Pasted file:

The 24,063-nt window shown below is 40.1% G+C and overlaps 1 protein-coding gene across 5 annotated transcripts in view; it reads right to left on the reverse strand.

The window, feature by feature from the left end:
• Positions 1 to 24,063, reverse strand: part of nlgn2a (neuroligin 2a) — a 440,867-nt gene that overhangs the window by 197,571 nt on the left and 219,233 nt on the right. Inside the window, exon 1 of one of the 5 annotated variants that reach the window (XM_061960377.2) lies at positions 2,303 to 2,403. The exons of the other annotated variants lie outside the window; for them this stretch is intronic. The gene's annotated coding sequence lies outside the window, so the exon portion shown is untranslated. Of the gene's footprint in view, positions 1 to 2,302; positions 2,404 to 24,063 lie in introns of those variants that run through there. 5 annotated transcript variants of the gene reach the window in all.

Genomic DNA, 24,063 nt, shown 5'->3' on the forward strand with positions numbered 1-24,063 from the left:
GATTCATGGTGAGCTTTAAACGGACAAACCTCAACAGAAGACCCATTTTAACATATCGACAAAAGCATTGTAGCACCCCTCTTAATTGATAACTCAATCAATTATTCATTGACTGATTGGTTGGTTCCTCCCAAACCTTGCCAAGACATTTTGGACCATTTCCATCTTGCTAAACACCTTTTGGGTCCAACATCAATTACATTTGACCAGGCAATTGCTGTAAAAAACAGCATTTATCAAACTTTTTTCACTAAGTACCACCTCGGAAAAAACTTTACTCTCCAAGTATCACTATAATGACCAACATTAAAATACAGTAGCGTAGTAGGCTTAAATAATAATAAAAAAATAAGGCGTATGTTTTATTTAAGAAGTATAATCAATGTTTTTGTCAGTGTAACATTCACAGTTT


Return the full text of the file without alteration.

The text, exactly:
The 24,063-nt window shown below is 40.1% G+C and overlaps 1 protein-coding gene across 5 annotated transcripts in view; it reads right to left on the reverse strand.

The window, feature by feature from the left end:
• Positions 1 to 24,063, reverse strand: part of nlgn2a (neuroligin 2a) — a 440,867-nt gene that overhangs the window by 197,571 nt on the left and 219,233 nt on the right. Inside the window, exon 1 of one of the 5 annotated variants that reach the window (XM_061960377.2) lies at positions 2,303 to 2,403. The exons of the other annotated variants lie outside the window; for them this stretch is intronic. The gene's annotated coding sequence lies outside the window, so the exon portion shown is untranslated. Of the gene's footprint in view, positions 1 to 2,302; positions 2,404 to 24,063 lie in introns of those variants that run through there. 5 annotated transcript variants of the gene reach the window in all.

Genomic DNA, 24,063 nt, shown 5'->3' on the forward strand with positions numbered 1-24,063 from the left:
GATTCATGGTGAGCTTTAAACGGACAAACCTCAACAGAAGACCCATTTTAACATATCGACAAAAGCATTGTAGCACCCCTCTTAATTGATAACTCAATCAATTATTCATTGACTGATTGGTTGGTTCCTCCCAAACCTTGCCAAGACATTTTGGACCATTTCCATCTTGCTAAACACCTTTTGGGTCCAACATCAATTACATTTGACCAGGCAATTGCTGTAAAAAACAGCATTTATCAAACTTTTTTCACTAAGTACCACCTCGGAAAAAACTTTACTCTCCAAGTATCACTATAATGACCAACATTAAAATACAGTAGCGTAGTAGGCTTAAATAATAATAAAAAAATAAGGCGTATGTTTTATTTAAGAAGTATAATCAATGTTTTTGTCAGTGTAACATTCACAGTTT